Latimer and Hooper maintained that Bishops and presbyters were identical; and Pilkington, bishop of Durham, and Bishop Jewel were of the same mind.
The key to his character is well given in what Hooper said of him in a letter to Bullinger, that he was " too fearful about what might happen to him."
See also the article by Richard Hooper in the Dict.
It was perhaps the most wanton of all Mary's acts of persecution; Ferrar had been no such protagonist of the Reformation as Cranmer, Ridley, Hooper and Latimer; he had had nothing to do with Northumberland's or Wyatt's conspiracy.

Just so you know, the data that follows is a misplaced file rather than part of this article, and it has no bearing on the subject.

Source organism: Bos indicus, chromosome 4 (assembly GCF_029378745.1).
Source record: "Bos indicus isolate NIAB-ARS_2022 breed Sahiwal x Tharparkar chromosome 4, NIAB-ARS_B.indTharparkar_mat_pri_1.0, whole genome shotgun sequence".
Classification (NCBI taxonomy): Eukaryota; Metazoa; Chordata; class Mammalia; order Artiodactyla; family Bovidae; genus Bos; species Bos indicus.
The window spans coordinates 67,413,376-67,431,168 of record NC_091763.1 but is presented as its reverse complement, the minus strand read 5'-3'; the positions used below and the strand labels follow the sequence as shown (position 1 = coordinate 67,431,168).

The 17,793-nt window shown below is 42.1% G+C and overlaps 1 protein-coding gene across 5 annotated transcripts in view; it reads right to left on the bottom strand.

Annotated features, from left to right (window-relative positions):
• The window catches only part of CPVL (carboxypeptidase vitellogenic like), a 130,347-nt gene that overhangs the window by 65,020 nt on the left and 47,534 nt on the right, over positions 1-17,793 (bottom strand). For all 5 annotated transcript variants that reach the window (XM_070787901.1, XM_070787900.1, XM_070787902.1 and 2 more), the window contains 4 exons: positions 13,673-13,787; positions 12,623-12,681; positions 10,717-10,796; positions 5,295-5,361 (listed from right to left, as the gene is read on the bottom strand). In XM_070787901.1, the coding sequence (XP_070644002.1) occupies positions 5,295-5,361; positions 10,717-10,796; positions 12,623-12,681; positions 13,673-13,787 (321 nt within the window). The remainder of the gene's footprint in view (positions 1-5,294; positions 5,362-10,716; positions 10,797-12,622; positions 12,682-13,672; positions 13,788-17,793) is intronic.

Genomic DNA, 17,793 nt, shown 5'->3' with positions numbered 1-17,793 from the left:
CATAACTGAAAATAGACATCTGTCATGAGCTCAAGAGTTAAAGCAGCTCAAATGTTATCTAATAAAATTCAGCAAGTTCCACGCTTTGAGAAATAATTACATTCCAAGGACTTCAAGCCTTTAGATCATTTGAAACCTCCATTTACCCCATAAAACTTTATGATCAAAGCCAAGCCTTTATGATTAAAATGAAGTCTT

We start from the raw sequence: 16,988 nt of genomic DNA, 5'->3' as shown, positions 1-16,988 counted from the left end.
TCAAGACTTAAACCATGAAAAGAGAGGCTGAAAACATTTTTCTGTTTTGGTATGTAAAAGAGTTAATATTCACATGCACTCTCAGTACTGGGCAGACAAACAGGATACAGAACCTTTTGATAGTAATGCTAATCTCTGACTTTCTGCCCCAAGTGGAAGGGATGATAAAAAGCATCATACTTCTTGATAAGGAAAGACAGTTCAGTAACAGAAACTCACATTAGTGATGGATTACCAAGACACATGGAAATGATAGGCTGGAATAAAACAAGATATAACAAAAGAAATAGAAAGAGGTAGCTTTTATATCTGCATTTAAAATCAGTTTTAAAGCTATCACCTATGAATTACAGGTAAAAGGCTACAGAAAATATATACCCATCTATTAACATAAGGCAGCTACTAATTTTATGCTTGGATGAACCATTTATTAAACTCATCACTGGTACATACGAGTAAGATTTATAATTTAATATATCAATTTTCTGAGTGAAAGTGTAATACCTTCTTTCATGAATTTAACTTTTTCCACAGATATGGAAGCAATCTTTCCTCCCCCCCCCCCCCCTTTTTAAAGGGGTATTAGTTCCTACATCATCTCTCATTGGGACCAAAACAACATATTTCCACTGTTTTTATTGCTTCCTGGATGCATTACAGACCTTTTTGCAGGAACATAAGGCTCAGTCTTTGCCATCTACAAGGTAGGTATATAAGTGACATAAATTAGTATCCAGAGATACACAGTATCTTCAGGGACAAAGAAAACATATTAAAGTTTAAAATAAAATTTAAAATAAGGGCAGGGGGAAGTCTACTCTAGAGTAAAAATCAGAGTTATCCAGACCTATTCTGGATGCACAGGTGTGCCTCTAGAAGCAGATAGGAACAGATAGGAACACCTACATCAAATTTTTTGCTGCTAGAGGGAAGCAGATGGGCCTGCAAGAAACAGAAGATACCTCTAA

About 1549 Cranmer sent him to the Tower of London, and while there "he was borrowed out of prison" to take part in seven public disputations against Hooper, Jewel and others.